Compared to MRI, which requires powerful superconducting magnetics and their associated cryogenic cooling, computed tomography (CT) is a relatively inexpensive and widely available imaging technology. CT is considered inferior to MRI when it comes to reproducing subtle structural changes in the brain or flow changes in the ventricular system. Certain imaging must therefore currently be carried out by specialist departments at larger hospitals equipped with MRI.

AI trained on MRI images

Created with deep learning, a form of AI, the software has been trained to transfer interpretations from MRI images to CT images of the same brains. The new software can provide diagnostic support for radiologists and other professionals who interpret CT images.

“Our method generates diagnostically useful data from routine CT scans that, in some cases, is as good as an MRI scan performed in specialist healthcare,” says Michael Schöll, a professor at Sahlgrenska Academy who led the work involved in the study, carried out in collaboration with researchers at Karolinska Institutet, the National University of Singapore, and Lund University

“The point is that this simple, quick method can provide much more information from examinations that are already carried out on a routine basis within primary care, but also in certain specialist healthcare investigations. In its initial stage, the method can support dementia diagnosis, however, it is also likely to have other applications within neuroradiology.”

Reliable decision-making support

This is a well-validated clinical application of AI-based algorithms, and has the potential to become a fast and reliable form of decision-making support that effectively reduces the number of false negatives. The researchers believe that this solution can improve diagnostics in primary care, optimising patient flow to specialist care.

“This is a major step forward for imaging diagnosis,” says Meera Srikrishna, a postdoctor at the University of Gothenburg and lead author of the study.

“It is now possible to measure the size of different structures or regions of the brain in a similar way to advanced analysis of MRI images. The software makes it possible to segment the brain’s constituent parts in the image and to measure its volume, even though the image quality is not as high with CT.”

Applications for other brain diseases

The software was trained on images of 1117 people, all of whom underwent both CT and MRI imaging. The current study mainly involved healthy older individuals and patients with various forms of dementia. Another application that the team is now investigating is for normal pressure hydrocephalus (NPH).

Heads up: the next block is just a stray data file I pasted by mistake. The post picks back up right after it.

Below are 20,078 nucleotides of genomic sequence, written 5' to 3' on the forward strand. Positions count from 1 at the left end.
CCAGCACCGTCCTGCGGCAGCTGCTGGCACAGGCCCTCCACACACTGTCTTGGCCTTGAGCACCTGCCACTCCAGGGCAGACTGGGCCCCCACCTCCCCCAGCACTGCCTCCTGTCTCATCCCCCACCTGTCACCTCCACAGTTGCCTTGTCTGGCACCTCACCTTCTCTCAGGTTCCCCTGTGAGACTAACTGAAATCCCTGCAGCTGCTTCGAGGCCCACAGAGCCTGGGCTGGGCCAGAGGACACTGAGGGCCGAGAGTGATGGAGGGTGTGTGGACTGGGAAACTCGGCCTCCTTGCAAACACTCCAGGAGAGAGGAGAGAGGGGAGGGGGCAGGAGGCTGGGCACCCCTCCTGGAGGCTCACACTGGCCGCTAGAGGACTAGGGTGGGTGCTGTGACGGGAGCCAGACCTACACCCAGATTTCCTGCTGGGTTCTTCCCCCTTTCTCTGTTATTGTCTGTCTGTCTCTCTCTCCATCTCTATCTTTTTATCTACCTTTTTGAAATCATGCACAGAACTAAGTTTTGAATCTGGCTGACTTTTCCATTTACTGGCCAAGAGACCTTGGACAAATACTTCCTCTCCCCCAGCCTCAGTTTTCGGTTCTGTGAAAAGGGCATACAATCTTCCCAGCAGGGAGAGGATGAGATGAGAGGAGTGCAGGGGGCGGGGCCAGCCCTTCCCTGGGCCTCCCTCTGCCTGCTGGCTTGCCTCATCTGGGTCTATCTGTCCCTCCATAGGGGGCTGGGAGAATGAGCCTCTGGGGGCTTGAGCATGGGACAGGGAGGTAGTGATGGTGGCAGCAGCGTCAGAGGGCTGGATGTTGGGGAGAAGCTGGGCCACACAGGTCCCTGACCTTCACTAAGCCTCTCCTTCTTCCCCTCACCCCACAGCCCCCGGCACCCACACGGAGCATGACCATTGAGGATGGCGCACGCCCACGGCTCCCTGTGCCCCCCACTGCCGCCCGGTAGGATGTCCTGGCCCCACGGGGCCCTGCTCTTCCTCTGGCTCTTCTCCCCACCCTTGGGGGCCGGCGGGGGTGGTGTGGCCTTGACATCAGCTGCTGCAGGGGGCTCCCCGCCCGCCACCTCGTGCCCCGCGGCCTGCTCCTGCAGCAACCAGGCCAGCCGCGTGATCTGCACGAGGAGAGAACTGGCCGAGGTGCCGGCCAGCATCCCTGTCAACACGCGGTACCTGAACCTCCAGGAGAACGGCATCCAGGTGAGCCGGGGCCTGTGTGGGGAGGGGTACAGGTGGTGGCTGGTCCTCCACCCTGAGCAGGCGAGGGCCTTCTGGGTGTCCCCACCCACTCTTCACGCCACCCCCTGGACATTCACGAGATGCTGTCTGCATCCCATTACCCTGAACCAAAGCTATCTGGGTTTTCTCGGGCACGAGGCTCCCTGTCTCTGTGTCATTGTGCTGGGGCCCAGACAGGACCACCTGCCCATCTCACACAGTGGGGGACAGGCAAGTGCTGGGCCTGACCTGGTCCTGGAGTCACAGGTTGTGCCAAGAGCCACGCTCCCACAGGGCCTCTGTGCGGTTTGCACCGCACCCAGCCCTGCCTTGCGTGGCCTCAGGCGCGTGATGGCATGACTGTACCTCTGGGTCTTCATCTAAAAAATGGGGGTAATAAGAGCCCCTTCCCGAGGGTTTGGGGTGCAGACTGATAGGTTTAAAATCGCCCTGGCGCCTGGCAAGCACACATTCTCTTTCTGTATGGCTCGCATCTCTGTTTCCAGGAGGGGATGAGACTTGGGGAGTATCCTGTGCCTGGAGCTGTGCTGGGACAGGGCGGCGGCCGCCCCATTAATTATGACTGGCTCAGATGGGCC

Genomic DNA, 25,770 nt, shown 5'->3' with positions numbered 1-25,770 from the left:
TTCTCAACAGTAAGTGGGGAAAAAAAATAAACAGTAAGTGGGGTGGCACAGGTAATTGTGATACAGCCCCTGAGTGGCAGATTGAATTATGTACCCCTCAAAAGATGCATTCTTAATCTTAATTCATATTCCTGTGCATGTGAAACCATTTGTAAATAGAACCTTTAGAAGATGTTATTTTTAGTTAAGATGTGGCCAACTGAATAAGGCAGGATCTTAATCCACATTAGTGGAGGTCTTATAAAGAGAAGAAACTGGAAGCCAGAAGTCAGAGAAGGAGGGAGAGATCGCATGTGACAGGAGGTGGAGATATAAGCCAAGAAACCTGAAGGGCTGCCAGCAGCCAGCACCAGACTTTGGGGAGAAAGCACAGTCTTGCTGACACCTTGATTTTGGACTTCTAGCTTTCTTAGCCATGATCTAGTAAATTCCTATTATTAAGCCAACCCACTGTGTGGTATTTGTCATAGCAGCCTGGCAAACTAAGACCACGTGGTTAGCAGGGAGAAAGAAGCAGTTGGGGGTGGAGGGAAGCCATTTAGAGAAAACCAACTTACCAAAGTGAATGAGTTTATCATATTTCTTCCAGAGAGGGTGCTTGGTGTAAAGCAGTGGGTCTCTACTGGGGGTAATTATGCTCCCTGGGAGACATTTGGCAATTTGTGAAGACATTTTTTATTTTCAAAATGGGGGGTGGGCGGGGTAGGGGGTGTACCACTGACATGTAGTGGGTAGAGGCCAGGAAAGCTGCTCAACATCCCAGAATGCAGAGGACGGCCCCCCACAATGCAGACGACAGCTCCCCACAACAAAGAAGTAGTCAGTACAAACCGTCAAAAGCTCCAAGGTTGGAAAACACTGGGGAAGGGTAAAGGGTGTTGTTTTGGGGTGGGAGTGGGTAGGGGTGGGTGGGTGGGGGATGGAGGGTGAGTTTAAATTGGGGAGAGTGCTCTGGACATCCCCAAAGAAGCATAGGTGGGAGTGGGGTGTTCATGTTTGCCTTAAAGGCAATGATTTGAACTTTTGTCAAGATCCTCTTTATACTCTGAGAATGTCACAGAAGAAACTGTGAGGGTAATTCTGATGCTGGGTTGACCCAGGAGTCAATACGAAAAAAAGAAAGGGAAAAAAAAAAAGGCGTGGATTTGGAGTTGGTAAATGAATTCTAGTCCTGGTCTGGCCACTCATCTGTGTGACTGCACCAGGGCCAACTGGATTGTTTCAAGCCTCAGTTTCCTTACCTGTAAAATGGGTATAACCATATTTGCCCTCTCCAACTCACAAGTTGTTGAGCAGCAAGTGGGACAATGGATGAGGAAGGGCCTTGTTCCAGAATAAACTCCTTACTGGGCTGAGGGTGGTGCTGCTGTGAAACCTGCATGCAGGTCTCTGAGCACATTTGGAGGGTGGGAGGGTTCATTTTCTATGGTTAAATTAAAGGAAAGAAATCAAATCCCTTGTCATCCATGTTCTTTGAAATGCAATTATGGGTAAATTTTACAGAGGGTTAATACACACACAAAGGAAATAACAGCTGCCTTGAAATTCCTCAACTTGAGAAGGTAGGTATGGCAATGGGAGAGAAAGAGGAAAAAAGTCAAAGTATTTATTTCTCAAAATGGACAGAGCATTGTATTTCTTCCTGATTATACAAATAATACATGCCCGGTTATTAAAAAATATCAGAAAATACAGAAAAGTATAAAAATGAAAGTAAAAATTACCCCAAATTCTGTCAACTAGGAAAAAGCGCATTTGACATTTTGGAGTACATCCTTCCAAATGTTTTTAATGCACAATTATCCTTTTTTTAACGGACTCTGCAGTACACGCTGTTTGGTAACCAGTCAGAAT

With NPH, the team has obtained new results indicating that the method can be used both during diagnosis and to monitor the effects of treatment. NPH is a condition that occurs particularly in older people, whereby fluid builds up in the cerebral ventricular system and results in neurological symptoms. About two percent of all people over the age of 65 are affected. Because diagnosis can be complicated and the condition risks being confused with other diseases, many cases are likely to be missed.

“NPH is difficult to diagnose, and it can also be hard to safely evaluate the effect of shunt surgery to drain the fluid in the brain,” continues Michael. “We therefore believe that our method can make a big difference when caring for these patients.”

The software has been developed over the course of several years, and development is now continuing in cooperation with clinics in Sweden, the UK, and the US together with a company, which is a requirement for the innovation to be approved and transferred to healthcare.

Source: University of Gothenburg

No Increase in Post-surgical Pain Seen with Opioid Limits

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Concerns that surgery patients would have a more difficult recovery if their doctors had to abide by a five-day limit on opioid pain medication prescriptions did not play out as expected, finds a study published in JAMA Health Forum.

Instead, the University of Michigan-led researchers found that , after the largest insurer in that US state put the limit in place, patient-reported pain levels and satisfaction didn’t change at all for adults who had their appendix or gallbladder removed, a hernia repaired, a hysterectomy or other common operations.